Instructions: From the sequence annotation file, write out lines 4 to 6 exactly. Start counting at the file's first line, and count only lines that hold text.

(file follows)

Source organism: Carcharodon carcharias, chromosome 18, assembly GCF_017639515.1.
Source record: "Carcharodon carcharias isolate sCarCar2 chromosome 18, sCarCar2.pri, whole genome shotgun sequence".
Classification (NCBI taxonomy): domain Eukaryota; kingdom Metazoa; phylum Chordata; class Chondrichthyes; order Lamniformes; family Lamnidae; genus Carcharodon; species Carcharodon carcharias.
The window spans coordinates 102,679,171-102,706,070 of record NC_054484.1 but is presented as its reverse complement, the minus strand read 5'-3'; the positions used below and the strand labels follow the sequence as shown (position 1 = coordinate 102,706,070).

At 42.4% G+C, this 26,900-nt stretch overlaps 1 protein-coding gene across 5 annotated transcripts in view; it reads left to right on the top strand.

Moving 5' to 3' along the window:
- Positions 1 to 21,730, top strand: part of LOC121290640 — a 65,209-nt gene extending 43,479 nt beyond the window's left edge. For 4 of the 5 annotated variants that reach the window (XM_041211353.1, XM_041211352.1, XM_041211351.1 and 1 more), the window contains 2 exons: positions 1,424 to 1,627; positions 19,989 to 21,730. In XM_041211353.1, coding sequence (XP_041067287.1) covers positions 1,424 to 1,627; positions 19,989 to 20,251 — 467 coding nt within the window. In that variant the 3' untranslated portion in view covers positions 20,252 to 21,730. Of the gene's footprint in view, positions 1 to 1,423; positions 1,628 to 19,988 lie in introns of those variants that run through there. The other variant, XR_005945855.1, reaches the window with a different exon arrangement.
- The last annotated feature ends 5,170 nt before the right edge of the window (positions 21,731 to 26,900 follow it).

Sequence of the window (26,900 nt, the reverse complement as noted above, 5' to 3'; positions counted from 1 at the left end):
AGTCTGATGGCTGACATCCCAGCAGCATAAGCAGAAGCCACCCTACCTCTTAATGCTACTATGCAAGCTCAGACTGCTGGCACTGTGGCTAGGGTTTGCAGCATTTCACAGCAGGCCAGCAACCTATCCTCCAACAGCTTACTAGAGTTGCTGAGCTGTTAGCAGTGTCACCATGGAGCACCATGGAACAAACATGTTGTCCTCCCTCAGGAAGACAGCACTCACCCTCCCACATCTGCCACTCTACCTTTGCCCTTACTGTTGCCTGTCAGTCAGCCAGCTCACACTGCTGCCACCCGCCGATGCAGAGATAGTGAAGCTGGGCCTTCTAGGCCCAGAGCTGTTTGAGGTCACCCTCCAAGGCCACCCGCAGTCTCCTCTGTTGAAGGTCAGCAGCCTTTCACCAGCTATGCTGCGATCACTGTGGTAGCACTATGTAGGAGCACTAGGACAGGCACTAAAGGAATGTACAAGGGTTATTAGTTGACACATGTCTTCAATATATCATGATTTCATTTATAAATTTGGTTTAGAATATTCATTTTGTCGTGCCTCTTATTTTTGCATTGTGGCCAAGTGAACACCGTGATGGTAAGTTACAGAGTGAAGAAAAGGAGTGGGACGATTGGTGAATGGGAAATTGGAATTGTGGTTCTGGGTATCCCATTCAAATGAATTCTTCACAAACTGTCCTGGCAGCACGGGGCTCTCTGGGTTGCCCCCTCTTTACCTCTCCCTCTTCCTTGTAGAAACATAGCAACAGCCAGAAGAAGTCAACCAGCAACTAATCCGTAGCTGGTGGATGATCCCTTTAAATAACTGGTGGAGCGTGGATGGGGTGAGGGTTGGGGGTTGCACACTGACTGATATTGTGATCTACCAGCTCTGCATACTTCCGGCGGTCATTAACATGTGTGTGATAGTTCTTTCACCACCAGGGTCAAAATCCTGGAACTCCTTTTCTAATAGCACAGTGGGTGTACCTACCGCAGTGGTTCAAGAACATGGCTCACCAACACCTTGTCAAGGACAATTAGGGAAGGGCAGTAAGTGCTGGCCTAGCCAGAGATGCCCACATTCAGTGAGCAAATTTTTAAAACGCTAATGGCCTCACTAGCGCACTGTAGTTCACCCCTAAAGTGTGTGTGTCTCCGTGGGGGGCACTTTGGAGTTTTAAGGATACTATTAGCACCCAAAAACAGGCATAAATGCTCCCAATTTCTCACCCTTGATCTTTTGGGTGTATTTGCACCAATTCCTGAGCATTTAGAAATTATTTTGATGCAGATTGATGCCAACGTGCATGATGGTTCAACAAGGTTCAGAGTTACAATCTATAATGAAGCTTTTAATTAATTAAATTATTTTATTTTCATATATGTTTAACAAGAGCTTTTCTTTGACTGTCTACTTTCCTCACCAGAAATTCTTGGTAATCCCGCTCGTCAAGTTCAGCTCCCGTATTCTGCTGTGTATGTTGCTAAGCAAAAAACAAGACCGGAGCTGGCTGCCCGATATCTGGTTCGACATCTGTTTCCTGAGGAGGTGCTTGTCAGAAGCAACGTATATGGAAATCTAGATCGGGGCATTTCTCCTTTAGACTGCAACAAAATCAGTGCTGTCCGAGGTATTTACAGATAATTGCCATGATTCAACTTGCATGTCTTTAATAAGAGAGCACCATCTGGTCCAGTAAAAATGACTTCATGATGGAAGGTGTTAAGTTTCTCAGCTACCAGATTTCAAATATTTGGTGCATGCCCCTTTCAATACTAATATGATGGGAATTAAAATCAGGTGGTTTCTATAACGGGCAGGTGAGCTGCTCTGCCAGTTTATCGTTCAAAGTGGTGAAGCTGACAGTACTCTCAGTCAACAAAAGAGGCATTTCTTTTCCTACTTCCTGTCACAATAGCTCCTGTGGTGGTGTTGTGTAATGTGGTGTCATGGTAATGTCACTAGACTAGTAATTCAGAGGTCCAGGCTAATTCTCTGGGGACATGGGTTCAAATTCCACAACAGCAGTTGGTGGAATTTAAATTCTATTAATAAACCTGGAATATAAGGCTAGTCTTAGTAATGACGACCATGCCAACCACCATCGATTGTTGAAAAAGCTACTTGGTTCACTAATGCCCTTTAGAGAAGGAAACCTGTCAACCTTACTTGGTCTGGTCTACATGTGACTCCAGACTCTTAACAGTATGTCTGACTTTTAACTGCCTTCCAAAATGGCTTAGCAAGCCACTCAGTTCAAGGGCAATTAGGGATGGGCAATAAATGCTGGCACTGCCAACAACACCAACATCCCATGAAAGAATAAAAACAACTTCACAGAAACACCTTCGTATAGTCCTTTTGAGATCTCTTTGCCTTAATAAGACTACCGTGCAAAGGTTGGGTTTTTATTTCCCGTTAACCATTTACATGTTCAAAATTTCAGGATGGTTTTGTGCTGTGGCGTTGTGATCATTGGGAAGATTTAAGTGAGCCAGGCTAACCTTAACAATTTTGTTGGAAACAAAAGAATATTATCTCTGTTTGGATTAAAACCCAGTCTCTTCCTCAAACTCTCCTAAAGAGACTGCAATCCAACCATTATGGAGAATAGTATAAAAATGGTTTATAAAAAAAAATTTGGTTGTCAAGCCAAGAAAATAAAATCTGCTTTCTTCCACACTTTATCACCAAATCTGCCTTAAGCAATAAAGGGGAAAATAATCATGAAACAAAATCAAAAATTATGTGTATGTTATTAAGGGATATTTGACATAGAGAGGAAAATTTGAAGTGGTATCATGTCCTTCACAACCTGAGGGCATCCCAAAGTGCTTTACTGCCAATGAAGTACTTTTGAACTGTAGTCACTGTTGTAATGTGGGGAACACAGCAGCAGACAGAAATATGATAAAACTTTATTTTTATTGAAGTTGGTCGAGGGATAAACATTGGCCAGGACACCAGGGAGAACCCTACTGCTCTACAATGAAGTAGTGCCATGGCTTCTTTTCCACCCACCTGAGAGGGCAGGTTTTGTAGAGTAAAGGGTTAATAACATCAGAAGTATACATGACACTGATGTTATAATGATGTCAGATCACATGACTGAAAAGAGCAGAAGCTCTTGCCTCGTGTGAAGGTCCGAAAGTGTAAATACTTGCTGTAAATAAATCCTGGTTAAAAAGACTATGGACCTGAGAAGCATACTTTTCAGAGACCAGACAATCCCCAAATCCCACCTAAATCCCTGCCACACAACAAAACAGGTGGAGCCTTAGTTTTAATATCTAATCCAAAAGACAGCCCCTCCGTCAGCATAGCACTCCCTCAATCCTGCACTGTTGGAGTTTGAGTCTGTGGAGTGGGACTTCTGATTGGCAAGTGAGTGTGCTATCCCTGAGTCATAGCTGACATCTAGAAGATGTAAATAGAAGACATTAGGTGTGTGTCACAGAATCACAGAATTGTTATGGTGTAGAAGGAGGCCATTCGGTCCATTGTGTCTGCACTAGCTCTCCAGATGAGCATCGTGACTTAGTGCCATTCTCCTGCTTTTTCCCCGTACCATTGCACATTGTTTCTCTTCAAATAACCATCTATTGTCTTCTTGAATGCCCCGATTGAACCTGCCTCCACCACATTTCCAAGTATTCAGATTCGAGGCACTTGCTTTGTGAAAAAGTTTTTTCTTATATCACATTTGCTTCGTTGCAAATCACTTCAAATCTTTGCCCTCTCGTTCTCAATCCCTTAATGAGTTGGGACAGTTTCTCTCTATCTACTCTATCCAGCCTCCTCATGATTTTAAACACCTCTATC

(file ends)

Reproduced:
The window spans coordinates 102,679,171-102,706,070 of record NC_054484.1 but is presented as its reverse complement, the minus strand read 5'-3'; the positions used below and the strand labels follow the sequence as shown (position 1 = coordinate 102,706,070).

At 42.4% G+C, this 26,900-nt stretch overlaps 1 protein-coding gene across 5 annotated transcripts in view; it reads left to right on the top strand.

Moving 5' to 3' along the window: